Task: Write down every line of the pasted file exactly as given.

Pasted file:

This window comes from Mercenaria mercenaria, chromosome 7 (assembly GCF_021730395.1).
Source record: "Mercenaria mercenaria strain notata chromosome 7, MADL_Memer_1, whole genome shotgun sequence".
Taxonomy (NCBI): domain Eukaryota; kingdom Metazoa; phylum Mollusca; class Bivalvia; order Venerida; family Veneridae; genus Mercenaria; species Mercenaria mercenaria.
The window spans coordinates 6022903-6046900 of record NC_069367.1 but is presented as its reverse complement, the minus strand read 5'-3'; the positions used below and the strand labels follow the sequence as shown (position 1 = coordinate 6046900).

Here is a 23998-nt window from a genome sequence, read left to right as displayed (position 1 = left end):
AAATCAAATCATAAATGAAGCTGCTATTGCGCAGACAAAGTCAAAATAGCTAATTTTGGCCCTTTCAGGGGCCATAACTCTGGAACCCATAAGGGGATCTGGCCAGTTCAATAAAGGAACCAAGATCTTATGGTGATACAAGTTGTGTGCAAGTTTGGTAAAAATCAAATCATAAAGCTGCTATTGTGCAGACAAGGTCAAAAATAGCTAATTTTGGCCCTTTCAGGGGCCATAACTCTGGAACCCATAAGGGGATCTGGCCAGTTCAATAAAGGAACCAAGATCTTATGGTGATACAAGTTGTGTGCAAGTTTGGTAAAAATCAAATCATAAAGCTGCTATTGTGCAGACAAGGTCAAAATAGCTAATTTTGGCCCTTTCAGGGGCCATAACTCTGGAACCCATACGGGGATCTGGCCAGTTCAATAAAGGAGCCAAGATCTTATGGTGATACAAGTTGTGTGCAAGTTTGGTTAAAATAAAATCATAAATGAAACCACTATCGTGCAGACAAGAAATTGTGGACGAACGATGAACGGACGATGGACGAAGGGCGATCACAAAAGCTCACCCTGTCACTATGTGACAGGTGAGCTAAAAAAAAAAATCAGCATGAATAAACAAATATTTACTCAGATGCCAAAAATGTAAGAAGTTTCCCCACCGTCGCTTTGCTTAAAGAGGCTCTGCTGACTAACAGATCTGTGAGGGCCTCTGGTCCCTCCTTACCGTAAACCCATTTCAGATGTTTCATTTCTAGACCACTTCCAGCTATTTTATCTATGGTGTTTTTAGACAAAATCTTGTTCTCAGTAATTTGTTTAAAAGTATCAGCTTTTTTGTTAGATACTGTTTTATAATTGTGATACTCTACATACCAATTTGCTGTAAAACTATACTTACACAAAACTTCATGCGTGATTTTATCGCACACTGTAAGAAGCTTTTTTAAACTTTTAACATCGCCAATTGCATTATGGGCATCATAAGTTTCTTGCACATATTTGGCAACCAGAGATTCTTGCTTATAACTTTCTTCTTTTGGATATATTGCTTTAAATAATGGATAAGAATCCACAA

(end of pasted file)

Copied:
This window comes from Mercenaria mercenaria, chromosome 7 (assembly GCF_021730395.1).
Source record: "Mercenaria mercenaria strain notata chromosome 7, MADL_Memer_1, whole genome shotgun sequence".
Taxonomy (NCBI): domain Eukaryota; kingdom Metazoa; phylum Mollusca; class Bivalvia; order Venerida; family Veneridae; genus Mercenaria; species Mercenaria mercenaria.
The window spans coordinates 6022903-6046900 of record NC_069367.1 but is presented as its reverse complement, the minus strand read 5'-3'; the positions used below and the strand labels follow the sequence as shown (position 1 = coordinate 6046900).

Here is a 23998-nt window from a genome sequence, read left to right as displayed (position 1 = left end):
AAATCAAATCATAAATGAAGCTGCTATTGCGCAGACAAAGTCAAAATAGCTAATTTTGGCCCTTTCAGGGGCCATAACTCTGGAACCCATAAGGGGATCTGGCCAGTTCAATAAAGGAACCAAGATCTTATGGTGATACAAGTTGTGTGCAAGTTTGGTAAAAATCAAATCATAAAGCTGCTATTGTGCAGACAAGGTCAAAAATAGCTAATTTTGGCCCTTTCAGGGGCCATAACTCTGGAACCCATAAGGGGATCTGGCCAGTTCAATAAAGGAACCAAGATCTTATGGTGATACAAGTTGTGTGCAAGTTTGGTAAAAATCAAATCATAAAGCTGCTATTGTGCAGACAAGGTCAAAATAGCTAATTTTGGCCCTTTCAGGGGCCATAACTCTGGAACCCATACGGGGATCTGGCCAGTTCAATAAAGGAGCCAAGATCTTATGGTGATACAAGTTGTGTGCAAGTTTGGTTAAAATAAAATCATAAATGAAACCACTATCGTGCAGACAAGAAATTGTGGACGAACGATGAACGGACGATGGACGAAGGGCGATCACAAAAGCTCACCCTGTCACTATGTGACAGGTGAGCTAAAAAAAAAAATCAGCATGAATAAACAAATATTTACTCAGATGCCAAAAATGTAAGAAGTTTCCCCACCGTCGCTTTGCTTAAAGAGGCTCTGCTGACTAACAGATCTGTGAGGGCCTCTGGTCCCTCCTTACCGTAAACCCATTTCAGATGTTTCATTTCTAGACCACTTCCAGCTATTTTATCTATGGTGTTTTTAGACAAAATCTTGTTCTCAGTAATTTGTTTAAAAGTATCAGCTTTTTTGTTAGATACTGTTTTATAATTGTGATACTCTACATACCAATTTGCTGTAAAACTATACTTACACAAAACTTCATGCGTGATTTTATCGCACACTGTAAGAAGCTTTTTTAAACTTTTAACATCGCCAATTGCATTATGGGCATCATAAGTTTCTTGCACATATTTGGCAACCAGAGATTCTTGCTTATAACTTTCTTCTTTTGGATATATTGCTTTAAATAATGGATAAGAATCCACAA